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National teachers union authorizes its 1.7M members to strike if they don't like school reopen plans

Getting down to the wire

Chicago Teachers Union members and supporters join a car caravan outside Chicago Public Schools headquarters while a Chicago Board of Education meeting takes place inside in Chicago on July 22. (Photo by Max Herman/NurPhoto via Getty Images)

One of the nation's largest teachers unions has authorized local chapters to go on strike if their school systems try to reopen without a plan that the meets union standards for safety, Politico reported.

The American Federation of Teachers will provide legal, financial, and staffing support to local chapters that go on strike, as the school year approaches amid significant disagreement between teachers and some state and local governments about whether to start the school year in-person or only online.

"Let's be clear: Just as we have done with our health care workers, we will fight on all fronts for the safety of students and their educators," Union President Randi Weingarten said Tuesday. "But if the authorities don't protect the safety and health of those we represent and those we serve, as our executive council voted last week, nothing is off the table — not advocacy or protests, negotiations, grievances or lawsuits, or, if necessary and authorized by a local union, as a last resort, safety strikes."

The AFT released a resolution that detailed its demands before it would agree to the opening of schools for in-person instruction.

The union will support full reopening only if the average daily community infection rate is below 5% and the transmission rate is below 1%; high risk staff are given access to special accommodations; schools can be closed if cases spike; and if precautions are taken such as social distancing, masks for students and staff, and upgrades to school building ventilation systems.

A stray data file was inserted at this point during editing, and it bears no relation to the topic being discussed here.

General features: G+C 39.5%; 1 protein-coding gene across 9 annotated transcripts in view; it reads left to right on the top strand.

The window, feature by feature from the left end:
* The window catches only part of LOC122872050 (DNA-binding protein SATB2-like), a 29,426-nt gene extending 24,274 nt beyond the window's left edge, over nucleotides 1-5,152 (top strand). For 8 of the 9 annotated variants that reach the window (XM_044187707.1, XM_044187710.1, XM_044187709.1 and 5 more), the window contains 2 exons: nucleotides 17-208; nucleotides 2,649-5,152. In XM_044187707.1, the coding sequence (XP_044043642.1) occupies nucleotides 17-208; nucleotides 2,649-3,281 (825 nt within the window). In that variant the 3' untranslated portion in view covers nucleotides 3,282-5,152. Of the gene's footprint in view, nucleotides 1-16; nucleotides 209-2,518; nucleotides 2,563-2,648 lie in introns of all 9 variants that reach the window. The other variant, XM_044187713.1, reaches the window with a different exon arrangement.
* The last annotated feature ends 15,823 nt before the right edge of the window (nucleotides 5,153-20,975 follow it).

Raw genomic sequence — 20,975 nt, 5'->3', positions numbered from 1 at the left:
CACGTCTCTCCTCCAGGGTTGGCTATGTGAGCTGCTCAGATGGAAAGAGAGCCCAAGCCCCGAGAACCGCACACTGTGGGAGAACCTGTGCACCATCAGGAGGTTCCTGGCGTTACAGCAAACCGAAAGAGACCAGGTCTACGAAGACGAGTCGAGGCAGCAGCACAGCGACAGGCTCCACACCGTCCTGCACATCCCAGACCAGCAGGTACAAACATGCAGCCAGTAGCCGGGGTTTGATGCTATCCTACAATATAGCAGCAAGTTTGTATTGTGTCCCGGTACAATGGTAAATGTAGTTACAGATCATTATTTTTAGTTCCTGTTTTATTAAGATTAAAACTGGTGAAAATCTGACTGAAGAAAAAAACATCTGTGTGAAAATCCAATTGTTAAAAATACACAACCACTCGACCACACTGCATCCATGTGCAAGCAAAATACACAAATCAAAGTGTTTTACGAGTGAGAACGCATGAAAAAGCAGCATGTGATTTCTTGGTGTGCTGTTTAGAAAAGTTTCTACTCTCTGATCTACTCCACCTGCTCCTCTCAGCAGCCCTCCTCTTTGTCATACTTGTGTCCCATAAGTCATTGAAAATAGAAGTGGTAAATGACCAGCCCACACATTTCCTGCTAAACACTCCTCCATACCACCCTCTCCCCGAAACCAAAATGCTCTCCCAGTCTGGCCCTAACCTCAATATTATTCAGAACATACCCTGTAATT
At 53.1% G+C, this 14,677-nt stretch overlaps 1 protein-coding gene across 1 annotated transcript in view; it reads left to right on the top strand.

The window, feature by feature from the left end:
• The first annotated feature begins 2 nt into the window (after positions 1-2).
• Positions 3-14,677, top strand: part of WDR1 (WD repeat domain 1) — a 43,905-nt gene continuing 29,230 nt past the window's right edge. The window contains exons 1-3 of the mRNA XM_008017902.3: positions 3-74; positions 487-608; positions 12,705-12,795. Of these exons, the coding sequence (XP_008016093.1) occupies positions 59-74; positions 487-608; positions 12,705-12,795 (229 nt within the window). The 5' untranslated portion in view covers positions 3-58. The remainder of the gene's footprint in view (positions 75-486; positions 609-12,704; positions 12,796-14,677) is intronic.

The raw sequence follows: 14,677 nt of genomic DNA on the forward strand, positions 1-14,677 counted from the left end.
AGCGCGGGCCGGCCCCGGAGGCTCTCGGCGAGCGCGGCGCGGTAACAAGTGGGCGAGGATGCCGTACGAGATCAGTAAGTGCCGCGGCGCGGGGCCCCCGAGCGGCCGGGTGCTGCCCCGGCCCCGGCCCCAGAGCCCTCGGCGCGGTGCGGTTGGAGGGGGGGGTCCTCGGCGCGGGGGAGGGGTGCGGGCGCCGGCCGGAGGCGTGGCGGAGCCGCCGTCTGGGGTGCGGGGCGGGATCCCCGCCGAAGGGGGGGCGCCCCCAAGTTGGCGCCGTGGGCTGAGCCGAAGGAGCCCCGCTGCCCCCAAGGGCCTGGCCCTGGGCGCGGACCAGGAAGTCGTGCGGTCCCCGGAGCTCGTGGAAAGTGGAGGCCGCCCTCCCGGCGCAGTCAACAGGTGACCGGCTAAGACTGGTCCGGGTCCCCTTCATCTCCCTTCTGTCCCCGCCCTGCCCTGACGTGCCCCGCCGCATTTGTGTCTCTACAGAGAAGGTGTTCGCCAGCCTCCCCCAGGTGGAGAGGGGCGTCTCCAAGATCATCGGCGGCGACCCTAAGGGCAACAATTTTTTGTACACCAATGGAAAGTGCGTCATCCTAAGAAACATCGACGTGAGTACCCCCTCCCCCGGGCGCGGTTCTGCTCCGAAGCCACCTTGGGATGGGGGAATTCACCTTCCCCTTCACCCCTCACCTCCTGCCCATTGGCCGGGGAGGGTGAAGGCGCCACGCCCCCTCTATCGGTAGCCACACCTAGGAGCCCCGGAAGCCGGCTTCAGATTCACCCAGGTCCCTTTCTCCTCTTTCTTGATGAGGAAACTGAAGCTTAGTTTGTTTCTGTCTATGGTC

Weingarten said in a statement that most teachers supported reopening in June, but recent spikes in cases and aggressive pushes by the federal government have caused many teachers to change their minds.

"Before the virus' resurgence, and before Trump's and [Education Secretary Betsy] DeVos' reckless 'open or else' threats, 76 percent of AFT members said they were comfortable returning to school buildings if the proper safeguards were in place," Weingarten said. "Now they're afraid and angry. Many are quitting, retiring or writing their wills. Parents are afraid and angry, too."

The Trump administration has repeatedly pointed to data showing that children are at low risk of serious illness from COVID-19, and that keeping the schools closed could be more harmful to their well-being than having them in school.

"In areas where there are hot spots, remote and distance learning might need to be adopted for a certain amount of time," Deputy Education Secretary Mitchell Zais said during a CDC press briefing. "But the research and science continue to suggest that it is safer, healthier and better for students to be in school full time."

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